Critique Versus Defense

Both are useful

“Remember — critique is not defense; critique is conversation.” So told me a friend on my first day of my design graduate program. He was right to caution me. As a historian, I had been trained in the arts of rhetoric, debate, and defense: how to do thorough research, form a precise, razor-sharp argument, articulate that argument elegantly, even when speaking extemporaneously, and to anticipate and refute counter arguments quickly and coherently.

Those are great skills, and I’m glad I learned them. But in graduate school and through my time in the federal space, I have also learned their limitations. Defense is by definition a reductive and binary posture. The person defending seeks to be ultimately, completely correct in the finely defined area of their argument, leaving no room for anyone else to also be right. But in complex spaces in which design teams try to make impact, such as in the federal government and as bounded by the data triangle, a solution is unknowable and undefinable for a large part of the design process.

The interplay between defense and critique is crucial to a robust and healthy design group. They are required at different points in the design process, as seen in the diagram of the design phase from the Human-Centered Design Design Phase Operations Guide that's on this page.

Critique is a generative engagement with an argument, as opposed to a reductive one. It allows for multiple sets of truth, accessible through multiple channels. It builds off of peoples’ different perspectives in order to define new territory. It centers on “yes, and” instead of “no, but”. The purpose of critique is not to resolve to consensus, but to uncover nuances in situations.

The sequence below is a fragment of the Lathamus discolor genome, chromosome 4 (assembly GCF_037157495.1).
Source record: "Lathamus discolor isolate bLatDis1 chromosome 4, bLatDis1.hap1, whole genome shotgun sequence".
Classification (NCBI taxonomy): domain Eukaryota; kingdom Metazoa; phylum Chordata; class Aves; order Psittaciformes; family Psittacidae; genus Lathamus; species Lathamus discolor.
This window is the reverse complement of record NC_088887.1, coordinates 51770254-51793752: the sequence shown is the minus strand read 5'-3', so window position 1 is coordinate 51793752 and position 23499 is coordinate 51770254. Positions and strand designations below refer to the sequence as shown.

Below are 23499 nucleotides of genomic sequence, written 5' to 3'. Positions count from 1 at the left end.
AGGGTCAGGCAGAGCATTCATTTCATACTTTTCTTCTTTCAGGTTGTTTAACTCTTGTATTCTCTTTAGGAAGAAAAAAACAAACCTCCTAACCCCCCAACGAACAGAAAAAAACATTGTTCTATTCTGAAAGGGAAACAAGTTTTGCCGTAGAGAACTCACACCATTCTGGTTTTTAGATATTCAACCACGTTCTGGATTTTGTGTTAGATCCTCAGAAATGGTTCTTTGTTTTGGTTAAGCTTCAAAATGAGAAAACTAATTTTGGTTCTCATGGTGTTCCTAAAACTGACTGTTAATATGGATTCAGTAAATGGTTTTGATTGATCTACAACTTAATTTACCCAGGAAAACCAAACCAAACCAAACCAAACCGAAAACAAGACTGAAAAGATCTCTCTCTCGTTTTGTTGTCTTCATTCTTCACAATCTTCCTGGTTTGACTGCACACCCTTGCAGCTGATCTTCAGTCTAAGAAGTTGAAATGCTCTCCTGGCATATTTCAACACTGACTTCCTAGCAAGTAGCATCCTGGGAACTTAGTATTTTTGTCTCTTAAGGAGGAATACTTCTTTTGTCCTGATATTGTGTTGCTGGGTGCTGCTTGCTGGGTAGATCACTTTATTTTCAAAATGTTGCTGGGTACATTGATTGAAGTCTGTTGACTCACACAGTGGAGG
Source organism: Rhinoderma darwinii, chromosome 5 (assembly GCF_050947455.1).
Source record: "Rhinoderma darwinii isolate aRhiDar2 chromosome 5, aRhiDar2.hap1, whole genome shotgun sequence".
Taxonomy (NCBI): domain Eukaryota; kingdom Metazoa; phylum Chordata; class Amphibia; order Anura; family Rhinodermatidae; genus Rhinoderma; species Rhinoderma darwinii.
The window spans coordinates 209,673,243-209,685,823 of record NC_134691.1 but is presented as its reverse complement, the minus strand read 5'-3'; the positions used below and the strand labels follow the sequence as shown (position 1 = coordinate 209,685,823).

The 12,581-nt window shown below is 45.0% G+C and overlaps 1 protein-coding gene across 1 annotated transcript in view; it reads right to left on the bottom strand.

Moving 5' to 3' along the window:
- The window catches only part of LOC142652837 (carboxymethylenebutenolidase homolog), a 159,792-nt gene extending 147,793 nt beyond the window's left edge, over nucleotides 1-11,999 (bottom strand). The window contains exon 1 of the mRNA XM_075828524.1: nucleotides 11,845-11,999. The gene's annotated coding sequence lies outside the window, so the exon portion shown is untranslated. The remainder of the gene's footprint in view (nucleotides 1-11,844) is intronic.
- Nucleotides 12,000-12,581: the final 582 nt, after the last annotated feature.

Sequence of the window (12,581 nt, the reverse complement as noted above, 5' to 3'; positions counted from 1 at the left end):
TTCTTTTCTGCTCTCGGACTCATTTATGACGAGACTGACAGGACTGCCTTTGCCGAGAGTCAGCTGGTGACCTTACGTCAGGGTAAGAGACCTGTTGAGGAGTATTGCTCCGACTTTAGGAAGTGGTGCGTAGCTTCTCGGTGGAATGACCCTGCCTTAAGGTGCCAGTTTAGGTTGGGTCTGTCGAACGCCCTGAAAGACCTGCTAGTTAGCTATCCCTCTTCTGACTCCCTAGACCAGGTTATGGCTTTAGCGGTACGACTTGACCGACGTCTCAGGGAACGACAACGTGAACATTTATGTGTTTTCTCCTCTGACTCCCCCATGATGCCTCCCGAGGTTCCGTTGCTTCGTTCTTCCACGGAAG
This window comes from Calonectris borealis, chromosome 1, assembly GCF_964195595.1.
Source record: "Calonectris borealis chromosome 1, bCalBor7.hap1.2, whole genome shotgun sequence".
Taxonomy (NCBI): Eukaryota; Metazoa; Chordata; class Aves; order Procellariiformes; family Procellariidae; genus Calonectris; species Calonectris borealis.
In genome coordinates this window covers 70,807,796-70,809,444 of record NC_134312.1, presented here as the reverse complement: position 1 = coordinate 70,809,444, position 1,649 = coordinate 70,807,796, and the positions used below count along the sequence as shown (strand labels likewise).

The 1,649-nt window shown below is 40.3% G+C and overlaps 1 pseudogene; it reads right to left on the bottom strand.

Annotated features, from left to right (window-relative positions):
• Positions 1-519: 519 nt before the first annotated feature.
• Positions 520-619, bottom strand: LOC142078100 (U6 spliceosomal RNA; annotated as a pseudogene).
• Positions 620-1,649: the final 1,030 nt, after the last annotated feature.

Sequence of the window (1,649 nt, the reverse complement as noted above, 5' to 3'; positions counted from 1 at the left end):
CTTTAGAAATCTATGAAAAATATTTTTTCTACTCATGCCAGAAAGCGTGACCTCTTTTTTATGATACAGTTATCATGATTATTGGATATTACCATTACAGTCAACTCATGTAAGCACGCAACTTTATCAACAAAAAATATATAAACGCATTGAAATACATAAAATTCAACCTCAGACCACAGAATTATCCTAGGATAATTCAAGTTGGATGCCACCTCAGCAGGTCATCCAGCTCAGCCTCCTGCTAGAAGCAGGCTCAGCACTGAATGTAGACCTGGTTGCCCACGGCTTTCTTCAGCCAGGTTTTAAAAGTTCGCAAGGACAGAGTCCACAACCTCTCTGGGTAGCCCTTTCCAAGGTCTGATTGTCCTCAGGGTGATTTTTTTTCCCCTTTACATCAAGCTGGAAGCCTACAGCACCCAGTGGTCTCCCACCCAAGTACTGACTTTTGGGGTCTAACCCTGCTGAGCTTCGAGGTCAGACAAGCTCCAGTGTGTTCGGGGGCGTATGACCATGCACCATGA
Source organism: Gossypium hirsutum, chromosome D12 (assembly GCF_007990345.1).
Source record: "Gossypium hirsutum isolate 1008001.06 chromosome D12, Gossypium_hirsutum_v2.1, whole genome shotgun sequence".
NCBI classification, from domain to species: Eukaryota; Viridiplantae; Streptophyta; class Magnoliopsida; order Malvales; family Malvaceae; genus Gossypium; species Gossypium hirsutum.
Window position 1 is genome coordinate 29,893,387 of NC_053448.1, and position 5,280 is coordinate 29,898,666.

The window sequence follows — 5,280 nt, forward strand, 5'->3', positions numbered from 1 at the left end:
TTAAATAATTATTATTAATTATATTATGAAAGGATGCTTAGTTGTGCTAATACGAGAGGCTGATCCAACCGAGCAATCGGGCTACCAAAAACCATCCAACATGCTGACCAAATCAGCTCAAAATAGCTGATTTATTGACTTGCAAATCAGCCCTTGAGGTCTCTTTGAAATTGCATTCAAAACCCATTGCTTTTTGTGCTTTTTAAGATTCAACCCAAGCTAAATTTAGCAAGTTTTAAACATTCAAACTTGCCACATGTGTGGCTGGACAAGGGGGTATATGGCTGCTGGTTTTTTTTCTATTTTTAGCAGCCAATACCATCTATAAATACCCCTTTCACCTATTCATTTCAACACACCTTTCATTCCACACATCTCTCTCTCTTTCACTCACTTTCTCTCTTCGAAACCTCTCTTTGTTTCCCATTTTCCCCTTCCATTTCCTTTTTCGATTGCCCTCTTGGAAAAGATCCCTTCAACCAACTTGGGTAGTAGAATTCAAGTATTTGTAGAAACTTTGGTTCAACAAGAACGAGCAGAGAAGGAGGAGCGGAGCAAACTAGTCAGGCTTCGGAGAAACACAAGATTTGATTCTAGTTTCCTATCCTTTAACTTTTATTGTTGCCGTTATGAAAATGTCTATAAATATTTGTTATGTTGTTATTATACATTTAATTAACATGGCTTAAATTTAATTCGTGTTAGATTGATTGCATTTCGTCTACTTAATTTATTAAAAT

The convergent portions of the design process require the skill of defense (though not, hopefully, quite as aggressively practiced as I was taught in my history courses) in order to make decisions about how to proceed based on the evidence the team has uncovered. x`The divergent portions of the design process, on the other hand, require the art of critique. In this part of the process, new ideas are created and explored generatively. This exploration allows the team to achieve understanding of the unique, complex situations with which they are grappling and to create solutions for them.

In this way, defense allows space to question, to assert, and to cite evidence for positions, while critique allows team members to discuss, play off of one another, and create new ideas from a synthesis of viewpoints. Although they often seem at odds with each other, I view them as balancing forces. 1  They check the inclination to coalesce behind one strong personality with a talent for defense or to meander continuously around in pleasant, endless in critique. To generate newness, critique is necessary; to identify strong, evidence-based throughways, defense is the indispensable tool.

  1. For more on working in teams, see the On Teamwork article